Skip to comments.AIDS awareness educators reach out to secretive gay Arab community
Posted on 03/16/2004 4:36:35 AM PST by Peter J. Huss
AIDS awareness educators reach out to secretive gay Arab community
The Associated Press 3/16/2004, 2:43 a.m. ET
FERNDALE, Mich. (AP) They may have arranged the Arabian Nights party, complete with loud Arabic dance music and flickering lights, but Chris Ayoub and David Ponsart came to the Ferndale bar mainly to spread a message of safe-sex.
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The audience to which the two health educators spoke about HIV and AIDS prevention was one of the Detroit area's most secretive gay Arab-Americans. It is also a group state health officials fear may be one of Michigan's most at-risk gay communities.
"I tell them, `Listen, I'm gay. I'm in a gay bar with you. I'm not going to tell anyone I found you here,'" Ayoub, 31, of Hazel Park, told the Detroit Free Press for a Tuesday story.
The assurances are necessary given the stigma about homosexuality in the Arab world.
Ayoub and Ponsart's efforts at the Q bar are funded by state public health dollars and foundation grants. To enxure they had a solid turnout they distributed over 1,000 invitations at other bars. At the party, they distributed Arabic-language AIDS pamphlets and offered HIV tests.
"We have to reach the population at risk," even if that means sending educators "to nightclubs dressing in tank tops," said Eve Mokotoff, HIV/AIDS epidemiology manager for the Michigan Department of Community Health.
"They are tapping into a community that has been invisible," said Craig Covey, chief executive officer of the nonprofit Midwest AIDS Prevention Project. MAPP helped Ayoub start the outreach program.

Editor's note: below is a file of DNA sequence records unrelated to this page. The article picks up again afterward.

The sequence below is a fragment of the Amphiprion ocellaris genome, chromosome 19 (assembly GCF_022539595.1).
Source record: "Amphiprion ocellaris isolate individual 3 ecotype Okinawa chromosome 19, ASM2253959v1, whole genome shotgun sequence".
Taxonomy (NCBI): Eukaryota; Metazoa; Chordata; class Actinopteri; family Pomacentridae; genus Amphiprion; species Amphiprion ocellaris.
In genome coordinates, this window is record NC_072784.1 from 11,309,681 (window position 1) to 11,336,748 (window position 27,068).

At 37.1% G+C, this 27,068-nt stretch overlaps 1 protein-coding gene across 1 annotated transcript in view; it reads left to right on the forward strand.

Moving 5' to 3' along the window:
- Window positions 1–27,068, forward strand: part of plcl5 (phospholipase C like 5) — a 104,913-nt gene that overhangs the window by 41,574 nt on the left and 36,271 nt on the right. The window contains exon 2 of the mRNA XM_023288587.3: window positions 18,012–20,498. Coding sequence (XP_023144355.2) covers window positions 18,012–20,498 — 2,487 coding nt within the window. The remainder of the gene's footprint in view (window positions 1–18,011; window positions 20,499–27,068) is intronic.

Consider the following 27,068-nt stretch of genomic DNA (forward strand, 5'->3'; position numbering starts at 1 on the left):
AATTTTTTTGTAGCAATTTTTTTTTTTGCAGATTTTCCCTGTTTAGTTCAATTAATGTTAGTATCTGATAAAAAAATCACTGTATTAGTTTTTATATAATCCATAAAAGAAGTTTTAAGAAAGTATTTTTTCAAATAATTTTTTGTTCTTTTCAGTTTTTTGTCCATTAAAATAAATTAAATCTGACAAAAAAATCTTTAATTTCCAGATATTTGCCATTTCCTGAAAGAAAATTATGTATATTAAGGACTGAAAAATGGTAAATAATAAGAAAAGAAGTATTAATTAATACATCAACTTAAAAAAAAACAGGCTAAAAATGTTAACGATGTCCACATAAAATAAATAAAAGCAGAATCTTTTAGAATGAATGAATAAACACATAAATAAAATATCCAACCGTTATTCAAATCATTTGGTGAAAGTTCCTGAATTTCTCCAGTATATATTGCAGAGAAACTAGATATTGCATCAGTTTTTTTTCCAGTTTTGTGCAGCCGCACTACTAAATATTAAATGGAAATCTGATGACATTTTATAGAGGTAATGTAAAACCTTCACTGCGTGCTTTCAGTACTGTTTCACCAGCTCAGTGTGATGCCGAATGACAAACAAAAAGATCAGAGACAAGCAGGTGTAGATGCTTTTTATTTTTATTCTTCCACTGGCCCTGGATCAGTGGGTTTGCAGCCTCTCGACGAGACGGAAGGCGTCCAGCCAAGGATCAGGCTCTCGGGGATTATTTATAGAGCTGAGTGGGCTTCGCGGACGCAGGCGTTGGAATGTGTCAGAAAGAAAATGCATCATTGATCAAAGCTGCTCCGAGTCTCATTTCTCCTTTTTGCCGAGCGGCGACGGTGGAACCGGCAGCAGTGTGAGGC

With roughly 300,000 immigrants from the Middle East in southeast Michigan, state health officials realized that this was one group that had been overlooked, largely because it was among the most reclusive.
"Arab-Americans were the last group of gay men anyone tried to reach," Covey said, adding that gays could face persecution and criminal charges in their home countries if authorities discover their secret.
Ayoub knows well the hazards of being a gay Arab. Shortly after he arrived from Lebanon to join his family in Dearborn in 1996, Ayoub told them he was gay.
"My brother chased me two blocks with a knife," he said. It was only after six years of being shunned that his family finally began to accept him.
Ayoub says many gay Arab-Americans are also ignorant of the risks, believing that if they sleep only with Arab men then they will not be exposed to the virus.
Ayoub and Ponsart's work has earned the support of some provide aid to the community.
They are "making breakthroughs" in a community saddled with "legacies that we bring from the home country," said Dr. Adnan Hammad, head of the nonprofit Arab Community Center for Economic and Social Services in Dearborn. Among its varied social programs, ACCESS administers a $55,000 annual state grant supporting the outreach program.
"Do not think they will come to the heart of the community to be served," said Hammad. "We have to go to them."
I'd say the least of the legacies they bring with them is being gay.
Lets try militant islam or the backing of it by NOT speaking out against it for one.
If it was a straight bar these two perverts might have been the source of a hate crime.
Arabs are incapable of "safe sex." Just check out their camels.
It was altogether clever for Mohammed to invent a clever way to convince rag-heads that he had a wonderful way for them to finally meet girls.